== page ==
Video screens show Chinese President Xi Jinping as he delivers an address to the opening ceremony of the third China International Import Expo in Shanghai on Wednesday. Photo: AP
Chinese President Xi Jinping on Wednesday opened the third China International Import Expo (CIIE), said to be the world’s biggest trade fair this year amid the global pandemic, with a keynote speech that highlighted China’s unwavering commitment to further opening up its market to global businesses, and helping boost global cooperation, as the world faces tremendous risks and uncertainties from COVID-19, rising protectionism and other challenges.
During his first speech at a global event since the tone-setting fifth plenary session of the 19th Central Committee of the Communist Party of China (CPC), Xi elaborated on China’s new development strategies and priorities, and reassured the global business community of China’s continued openness, despite focus on boosting the domestic economy and indigenous innovation.
With enthusiasm for the third CIIE, foreign businesses also showed confidence in the resilience and prospects of the world’s second-largest economy, as well as China’s ability to beat the deadly coronavirus. The CIIE, which is expected to see over 2,700 firms from 120 countries and regions and 400,000 buyers, opened as fresh waves of COVID-19 hit many parts of the world.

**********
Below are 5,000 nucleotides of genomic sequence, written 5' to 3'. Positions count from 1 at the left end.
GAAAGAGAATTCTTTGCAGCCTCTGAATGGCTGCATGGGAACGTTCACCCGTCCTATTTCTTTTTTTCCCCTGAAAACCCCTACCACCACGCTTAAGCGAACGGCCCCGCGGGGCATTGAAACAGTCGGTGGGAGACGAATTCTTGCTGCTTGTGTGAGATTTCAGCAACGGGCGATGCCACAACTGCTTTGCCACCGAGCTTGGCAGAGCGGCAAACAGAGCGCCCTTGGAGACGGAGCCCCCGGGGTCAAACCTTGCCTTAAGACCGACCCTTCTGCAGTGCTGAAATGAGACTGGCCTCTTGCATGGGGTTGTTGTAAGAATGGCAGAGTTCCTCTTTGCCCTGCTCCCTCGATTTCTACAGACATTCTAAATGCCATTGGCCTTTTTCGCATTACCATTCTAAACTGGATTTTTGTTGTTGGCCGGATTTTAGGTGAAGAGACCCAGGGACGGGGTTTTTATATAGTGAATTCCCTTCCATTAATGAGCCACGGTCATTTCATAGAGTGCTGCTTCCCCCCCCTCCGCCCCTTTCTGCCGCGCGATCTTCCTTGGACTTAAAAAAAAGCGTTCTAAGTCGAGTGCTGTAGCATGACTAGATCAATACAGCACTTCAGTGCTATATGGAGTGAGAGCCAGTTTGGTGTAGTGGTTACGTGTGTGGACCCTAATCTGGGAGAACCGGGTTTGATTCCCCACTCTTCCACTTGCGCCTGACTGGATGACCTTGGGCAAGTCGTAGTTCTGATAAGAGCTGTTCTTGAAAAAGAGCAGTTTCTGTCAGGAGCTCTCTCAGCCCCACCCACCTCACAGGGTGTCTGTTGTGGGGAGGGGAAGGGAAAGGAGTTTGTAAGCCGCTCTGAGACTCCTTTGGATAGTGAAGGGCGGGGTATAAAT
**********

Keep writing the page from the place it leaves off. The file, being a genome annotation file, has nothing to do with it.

Highlights of President Xi’s speech at CIIE 2020 Infographic: GT
“As scheduled and confident in the containment protocols that have been put in place, China is hosting this global trade event. It demonstrates China’s sincere desire to share its market opportunities with the world and contribute to global economic recovery,” Xi said, stressing that China’s new “dual circulation” development strategy is not “a development loop behind closed doors, but more open domestic and international circulation.”
The president noted that the Chinese market has the world’s biggest potential, with 1.4 billion people and over 400 million middle-income earners. China is estimated to import $22 trillion in products in the next 10 years.